By Jay Heflin - 04/26/10 09:01 PM EDT
Sen. Carl Levin (D-Mich.) on Monday said investment firm giant Goldman Sachs misled investors when selling them mortgage-backed securities.
Email exchanges obtained by the senator's office showed the bank sold these securities to investors as the firm made billions by betting against the very same investments.
“The evidence shows that Goldman repeatedly put its own
interest and profits ahead of the interest of its clients,” Levin told reporters,
adding, “It bet against some of the same securities that Goldman had sold to
clients who made the reasonable assumption that they [the investments] were designed
Goldman maintains it did not know that hedge fund billionaire John Paulson, who helped create the securities, sought a windfall profit by betting the investments would eventually collapse. The bank contends that since Paulson's motives were unknown to them there is no way that it could have misled investors about the instruments.
However, bank emails show Goldman and Paulson were both betting against these investments. In 2007, the bank took steps to reduce its inventory of mortgage-related instruments yet still instructed its sales force to push these products onto customers. The senator contends this created a conflict of interest at the investment firm that cost investors billions.
“My best estimate is that the firm cannot successfully continue to portray itself as working on behalf of its clients,” Levin said. “It is betting its own money against the mortgage market that at the same time it is selling those securities to those markets.”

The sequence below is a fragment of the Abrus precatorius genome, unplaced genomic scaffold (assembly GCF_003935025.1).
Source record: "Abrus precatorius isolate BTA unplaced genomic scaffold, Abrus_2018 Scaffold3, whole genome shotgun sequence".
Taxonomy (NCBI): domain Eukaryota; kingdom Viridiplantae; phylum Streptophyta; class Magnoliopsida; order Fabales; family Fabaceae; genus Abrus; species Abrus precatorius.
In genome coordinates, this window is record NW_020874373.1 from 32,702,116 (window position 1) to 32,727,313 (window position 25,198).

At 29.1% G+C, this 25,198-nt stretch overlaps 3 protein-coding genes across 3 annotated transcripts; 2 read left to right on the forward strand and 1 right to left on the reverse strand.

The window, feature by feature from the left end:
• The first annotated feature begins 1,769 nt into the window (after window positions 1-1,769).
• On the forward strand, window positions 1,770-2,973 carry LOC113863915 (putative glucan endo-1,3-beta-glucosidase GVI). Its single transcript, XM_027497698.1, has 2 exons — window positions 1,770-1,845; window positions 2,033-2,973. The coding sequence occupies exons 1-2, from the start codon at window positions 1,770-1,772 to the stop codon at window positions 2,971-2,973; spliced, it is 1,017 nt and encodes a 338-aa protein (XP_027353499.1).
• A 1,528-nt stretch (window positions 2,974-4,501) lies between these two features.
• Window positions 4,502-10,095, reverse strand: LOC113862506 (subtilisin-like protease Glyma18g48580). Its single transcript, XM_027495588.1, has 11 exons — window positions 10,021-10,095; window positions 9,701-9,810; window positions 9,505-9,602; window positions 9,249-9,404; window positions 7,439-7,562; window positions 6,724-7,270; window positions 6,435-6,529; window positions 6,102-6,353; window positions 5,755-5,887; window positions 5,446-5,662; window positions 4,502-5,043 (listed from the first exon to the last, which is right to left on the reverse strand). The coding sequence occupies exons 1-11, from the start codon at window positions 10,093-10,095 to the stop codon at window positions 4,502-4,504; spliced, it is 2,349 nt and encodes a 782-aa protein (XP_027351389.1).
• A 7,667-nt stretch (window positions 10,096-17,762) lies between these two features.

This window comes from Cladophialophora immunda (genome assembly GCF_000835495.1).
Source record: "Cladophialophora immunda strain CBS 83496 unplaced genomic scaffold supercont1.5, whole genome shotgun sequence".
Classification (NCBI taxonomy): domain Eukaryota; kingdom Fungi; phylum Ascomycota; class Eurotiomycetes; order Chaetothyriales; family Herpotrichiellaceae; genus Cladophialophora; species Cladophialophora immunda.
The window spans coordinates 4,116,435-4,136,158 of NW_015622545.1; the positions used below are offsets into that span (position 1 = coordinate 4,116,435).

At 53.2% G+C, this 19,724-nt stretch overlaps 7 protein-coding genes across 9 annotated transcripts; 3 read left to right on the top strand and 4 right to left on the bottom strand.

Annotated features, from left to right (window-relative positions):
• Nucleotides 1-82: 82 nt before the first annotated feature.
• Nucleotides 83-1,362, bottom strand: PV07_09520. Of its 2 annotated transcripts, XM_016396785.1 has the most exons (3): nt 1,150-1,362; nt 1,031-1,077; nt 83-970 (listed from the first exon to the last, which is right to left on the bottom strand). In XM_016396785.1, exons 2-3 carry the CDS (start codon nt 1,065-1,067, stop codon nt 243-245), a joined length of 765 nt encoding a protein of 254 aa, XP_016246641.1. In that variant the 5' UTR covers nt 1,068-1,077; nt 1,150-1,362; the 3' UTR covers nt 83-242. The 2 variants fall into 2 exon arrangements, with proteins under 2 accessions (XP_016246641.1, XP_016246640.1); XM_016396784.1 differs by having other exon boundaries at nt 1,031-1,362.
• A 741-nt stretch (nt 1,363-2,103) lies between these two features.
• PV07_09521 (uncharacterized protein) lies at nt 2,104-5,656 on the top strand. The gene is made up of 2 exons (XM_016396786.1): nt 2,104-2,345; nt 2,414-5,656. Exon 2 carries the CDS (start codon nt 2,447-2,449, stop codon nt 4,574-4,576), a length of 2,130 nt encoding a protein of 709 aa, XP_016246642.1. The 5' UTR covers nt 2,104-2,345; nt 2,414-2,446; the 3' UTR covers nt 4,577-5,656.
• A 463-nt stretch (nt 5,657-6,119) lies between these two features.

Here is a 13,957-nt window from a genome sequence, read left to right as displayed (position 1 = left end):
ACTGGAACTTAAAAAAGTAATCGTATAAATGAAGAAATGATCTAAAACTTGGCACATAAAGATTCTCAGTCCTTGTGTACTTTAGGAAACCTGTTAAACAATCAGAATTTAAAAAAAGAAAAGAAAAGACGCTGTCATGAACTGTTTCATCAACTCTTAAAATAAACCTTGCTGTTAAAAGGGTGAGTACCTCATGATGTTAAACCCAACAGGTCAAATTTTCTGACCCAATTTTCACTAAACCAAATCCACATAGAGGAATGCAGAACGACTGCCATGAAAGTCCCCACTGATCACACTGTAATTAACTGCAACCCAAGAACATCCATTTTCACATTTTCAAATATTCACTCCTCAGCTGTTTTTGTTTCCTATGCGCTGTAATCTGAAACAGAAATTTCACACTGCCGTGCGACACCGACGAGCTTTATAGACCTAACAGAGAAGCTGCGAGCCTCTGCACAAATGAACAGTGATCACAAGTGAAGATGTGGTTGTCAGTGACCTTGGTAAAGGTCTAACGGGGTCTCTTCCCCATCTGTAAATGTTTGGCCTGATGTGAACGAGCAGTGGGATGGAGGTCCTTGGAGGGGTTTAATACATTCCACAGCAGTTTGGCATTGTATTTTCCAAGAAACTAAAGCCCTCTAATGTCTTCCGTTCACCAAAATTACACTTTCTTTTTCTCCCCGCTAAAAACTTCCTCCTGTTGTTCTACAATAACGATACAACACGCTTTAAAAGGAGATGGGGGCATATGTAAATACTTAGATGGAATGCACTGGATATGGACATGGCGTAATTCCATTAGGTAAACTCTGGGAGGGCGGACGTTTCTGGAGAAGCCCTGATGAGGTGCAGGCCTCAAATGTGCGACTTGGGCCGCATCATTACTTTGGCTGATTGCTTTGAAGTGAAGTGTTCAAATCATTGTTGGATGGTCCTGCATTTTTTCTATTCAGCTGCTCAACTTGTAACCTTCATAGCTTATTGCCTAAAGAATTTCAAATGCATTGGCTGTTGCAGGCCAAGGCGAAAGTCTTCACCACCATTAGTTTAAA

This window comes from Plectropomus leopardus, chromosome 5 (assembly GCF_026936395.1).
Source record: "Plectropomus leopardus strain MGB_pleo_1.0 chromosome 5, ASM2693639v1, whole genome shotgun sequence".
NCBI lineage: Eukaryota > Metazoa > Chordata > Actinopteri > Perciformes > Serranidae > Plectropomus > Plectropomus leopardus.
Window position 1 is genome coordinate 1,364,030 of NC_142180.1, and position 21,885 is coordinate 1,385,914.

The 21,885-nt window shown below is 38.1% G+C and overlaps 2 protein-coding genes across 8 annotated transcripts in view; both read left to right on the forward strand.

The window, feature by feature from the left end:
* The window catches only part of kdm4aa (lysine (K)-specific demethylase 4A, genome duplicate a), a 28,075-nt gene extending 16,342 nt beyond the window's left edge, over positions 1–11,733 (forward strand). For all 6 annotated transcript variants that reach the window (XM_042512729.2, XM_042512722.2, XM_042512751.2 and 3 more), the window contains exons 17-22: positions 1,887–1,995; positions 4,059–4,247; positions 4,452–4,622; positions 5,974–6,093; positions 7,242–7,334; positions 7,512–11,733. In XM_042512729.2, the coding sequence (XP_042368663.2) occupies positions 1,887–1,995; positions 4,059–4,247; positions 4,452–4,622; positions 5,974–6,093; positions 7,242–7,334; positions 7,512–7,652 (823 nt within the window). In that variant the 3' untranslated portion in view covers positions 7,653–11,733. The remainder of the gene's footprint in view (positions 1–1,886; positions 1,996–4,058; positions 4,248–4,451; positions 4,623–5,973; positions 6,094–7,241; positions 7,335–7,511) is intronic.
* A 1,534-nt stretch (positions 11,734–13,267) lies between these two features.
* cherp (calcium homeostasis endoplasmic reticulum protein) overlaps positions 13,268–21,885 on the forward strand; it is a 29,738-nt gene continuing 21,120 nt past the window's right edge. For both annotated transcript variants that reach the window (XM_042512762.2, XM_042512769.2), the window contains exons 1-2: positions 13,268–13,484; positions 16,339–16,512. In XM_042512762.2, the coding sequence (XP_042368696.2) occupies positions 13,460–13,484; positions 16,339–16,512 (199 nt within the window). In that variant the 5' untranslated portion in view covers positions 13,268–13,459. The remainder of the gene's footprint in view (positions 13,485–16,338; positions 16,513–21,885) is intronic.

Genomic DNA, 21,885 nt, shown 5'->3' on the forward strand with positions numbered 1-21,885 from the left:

Levin believes other banks are also facing similar a conflict of interest.
"We think other investment houses engaged in similar activity," he said, but stopped short of saying these banks had misled investors.
Goldman made approximately $3.7 billion in 2007 by betting against the mortgage securities it sold to clients, Levin said.
The senator also said there is very little chance that Goldman CEO Lloyd Blankfein was unaware of these transactions since they were made known to the board.
“It is possible that one [investment] desk doesn’t know precisely what the other desk is doing,” he told The Hill. “But there is no way that the people at the top that were looking at the whole picture would not know. In fact, that is what was presented to the board.”
Levin said bets by Goldman against these securities far outpaced those of other firms. He also believes the bank withheld this information from investors to protect it sales department.
"Who is going to buy their securities if these folks [Goldman] are betting against the securities," Levin said. "It would hurt their business."
Blankfein and 6 other Goldman executives are expected to appear before Levin’s investigations committee on Tuesday and explain how they profited from the collapse of securities while selling them to customers who were banking on their appreciation.